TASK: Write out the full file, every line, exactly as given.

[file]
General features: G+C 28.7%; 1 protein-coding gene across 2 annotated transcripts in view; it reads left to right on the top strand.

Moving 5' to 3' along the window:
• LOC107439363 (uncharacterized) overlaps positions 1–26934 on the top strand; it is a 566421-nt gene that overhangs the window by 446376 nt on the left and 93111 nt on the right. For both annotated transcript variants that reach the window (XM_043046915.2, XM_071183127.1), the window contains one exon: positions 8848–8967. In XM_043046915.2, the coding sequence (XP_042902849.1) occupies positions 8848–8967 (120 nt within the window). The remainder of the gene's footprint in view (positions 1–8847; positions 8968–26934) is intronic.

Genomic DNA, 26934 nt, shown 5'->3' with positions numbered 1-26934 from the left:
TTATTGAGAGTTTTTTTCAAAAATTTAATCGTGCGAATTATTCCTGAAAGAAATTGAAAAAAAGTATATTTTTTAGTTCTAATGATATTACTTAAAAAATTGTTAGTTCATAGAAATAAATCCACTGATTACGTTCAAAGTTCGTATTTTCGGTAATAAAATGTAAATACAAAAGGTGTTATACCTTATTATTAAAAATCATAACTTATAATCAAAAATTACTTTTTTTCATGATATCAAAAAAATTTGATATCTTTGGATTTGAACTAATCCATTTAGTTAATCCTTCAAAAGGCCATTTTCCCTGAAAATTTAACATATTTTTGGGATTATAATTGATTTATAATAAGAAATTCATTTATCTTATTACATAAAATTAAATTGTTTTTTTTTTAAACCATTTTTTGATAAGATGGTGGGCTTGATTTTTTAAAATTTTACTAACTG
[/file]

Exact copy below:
General features: G+C 28.7%; 1 protein-coding gene across 2 annotated transcripts in view; it reads left to right on the top strand.

Moving 5' to 3' along the window:
• LOC107439363 (uncharacterized) overlaps positions 1–26934 on the top strand; it is a 566421-nt gene that overhangs the window by 446376 nt on the left and 93111 nt on the right. For both annotated transcript variants that reach the window (XM_043046915.2, XM_071183127.1), the window contains one exon: positions 8848–8967. In XM_043046915.2, the coding sequence (XP_042902849.1) occupies positions 8848–8967 (120 nt within the window). The remainder of the gene's footprint in view (positions 1–8847; positions 8968–26934) is intronic.

Genomic DNA, 26934 nt, shown 5'->3' with positions numbered 1-26934 from the left:
TTATTGAGAGTTTTTTTCAAAAATTTAATCGTGCGAATTATTCCTGAAAGAAATTGAAAAAAAGTATATTTTTTAGTTCTAATGATATTACTTAAAAAATTGTTAGTTCATAGAAATAAATCCACTGATTACGTTCAAAGTTCGTATTTTCGGTAATAAAATGTAAATACAAAAGGTGTTATACCTTATTATTAAAAATCATAACTTATAATCAAAAATTACTTTTTTTCATGATATCAAAAAAATTTGATATCTTTGGATTTGAACTAATCCATTTAGTTAATCCTTCAAAAGGCCATTTTCCCTGAAAATTTAACATATTTTTGGGATTATAATTGATTTATAATAAGAAATTCATTTATCTTATTACATAAAATTAAATTGTTTTTTTTTTAAACCATTTTTTGATAAGATGGTGGGCTTGATTTTTTAAAATTTTACTAACTG